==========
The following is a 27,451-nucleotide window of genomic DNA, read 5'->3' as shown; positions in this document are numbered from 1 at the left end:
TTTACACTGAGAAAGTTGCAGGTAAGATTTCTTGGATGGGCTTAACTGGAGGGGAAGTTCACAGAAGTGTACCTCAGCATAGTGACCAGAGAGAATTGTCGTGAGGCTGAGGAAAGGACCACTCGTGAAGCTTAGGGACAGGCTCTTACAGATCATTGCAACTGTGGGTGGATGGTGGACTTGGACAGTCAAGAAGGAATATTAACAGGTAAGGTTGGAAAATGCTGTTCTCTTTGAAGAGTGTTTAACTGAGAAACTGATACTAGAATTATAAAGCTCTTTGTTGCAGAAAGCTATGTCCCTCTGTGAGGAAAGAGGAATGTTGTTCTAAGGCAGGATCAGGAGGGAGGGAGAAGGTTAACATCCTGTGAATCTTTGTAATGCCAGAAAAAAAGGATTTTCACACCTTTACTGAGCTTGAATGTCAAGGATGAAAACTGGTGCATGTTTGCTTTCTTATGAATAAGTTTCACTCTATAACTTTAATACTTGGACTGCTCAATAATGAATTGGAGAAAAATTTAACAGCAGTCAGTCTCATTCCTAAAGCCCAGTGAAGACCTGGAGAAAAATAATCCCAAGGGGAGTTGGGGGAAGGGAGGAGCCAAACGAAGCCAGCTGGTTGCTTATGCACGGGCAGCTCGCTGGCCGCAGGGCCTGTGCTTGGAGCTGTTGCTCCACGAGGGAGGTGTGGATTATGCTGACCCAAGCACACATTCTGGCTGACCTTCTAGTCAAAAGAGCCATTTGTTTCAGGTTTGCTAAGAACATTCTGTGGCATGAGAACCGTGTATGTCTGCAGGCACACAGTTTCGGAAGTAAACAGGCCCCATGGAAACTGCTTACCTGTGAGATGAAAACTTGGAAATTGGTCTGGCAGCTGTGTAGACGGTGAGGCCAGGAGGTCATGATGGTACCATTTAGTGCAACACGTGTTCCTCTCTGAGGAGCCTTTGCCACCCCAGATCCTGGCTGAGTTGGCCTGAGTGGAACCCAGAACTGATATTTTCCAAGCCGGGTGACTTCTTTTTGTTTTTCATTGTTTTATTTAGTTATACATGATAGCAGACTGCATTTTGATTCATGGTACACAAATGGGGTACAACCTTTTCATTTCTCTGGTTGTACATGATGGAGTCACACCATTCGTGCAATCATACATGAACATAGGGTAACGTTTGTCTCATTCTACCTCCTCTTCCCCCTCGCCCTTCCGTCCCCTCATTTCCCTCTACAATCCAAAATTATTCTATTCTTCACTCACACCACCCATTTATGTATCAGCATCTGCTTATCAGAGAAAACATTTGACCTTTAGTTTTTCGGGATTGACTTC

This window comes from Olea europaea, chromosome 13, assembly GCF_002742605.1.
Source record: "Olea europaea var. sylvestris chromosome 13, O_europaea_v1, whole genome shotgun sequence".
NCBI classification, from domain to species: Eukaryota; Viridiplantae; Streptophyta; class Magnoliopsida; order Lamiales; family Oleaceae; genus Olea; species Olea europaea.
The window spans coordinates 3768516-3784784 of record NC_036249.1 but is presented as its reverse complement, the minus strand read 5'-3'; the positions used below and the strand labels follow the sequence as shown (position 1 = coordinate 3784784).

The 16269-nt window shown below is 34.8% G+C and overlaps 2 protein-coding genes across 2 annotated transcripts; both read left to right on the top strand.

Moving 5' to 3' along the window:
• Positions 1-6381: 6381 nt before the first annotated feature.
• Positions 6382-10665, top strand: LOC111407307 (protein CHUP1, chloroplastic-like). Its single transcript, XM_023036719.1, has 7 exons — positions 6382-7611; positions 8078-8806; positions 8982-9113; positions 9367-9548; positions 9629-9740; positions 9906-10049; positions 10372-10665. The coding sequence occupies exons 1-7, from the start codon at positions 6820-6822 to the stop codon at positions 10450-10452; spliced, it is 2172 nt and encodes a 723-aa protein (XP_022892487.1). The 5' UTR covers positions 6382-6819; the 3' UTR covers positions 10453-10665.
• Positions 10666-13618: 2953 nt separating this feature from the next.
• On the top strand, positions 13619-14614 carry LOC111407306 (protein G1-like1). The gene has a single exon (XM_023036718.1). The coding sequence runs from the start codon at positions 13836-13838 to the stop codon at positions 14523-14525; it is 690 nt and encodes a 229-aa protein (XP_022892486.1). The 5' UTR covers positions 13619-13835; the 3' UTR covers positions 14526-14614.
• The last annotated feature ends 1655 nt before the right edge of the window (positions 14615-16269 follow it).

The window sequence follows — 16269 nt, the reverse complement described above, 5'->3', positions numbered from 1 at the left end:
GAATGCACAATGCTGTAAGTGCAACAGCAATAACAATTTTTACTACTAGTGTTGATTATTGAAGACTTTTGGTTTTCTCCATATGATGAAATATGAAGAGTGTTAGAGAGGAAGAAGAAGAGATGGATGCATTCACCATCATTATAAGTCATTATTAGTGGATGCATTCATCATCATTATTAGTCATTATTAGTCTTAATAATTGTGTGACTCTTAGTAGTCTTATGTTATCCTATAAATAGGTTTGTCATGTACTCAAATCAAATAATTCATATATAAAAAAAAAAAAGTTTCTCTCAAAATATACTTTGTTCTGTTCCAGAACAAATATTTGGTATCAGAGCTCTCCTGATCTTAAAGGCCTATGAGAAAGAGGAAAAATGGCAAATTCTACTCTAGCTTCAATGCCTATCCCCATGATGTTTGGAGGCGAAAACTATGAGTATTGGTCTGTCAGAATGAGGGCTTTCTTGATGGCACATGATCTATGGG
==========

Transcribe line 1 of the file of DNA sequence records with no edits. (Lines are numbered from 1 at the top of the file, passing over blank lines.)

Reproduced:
The following is a 27,451-nucleotide window of genomic DNA, read 5'->3' as shown; positions in this document are numbered from 1 at the left end: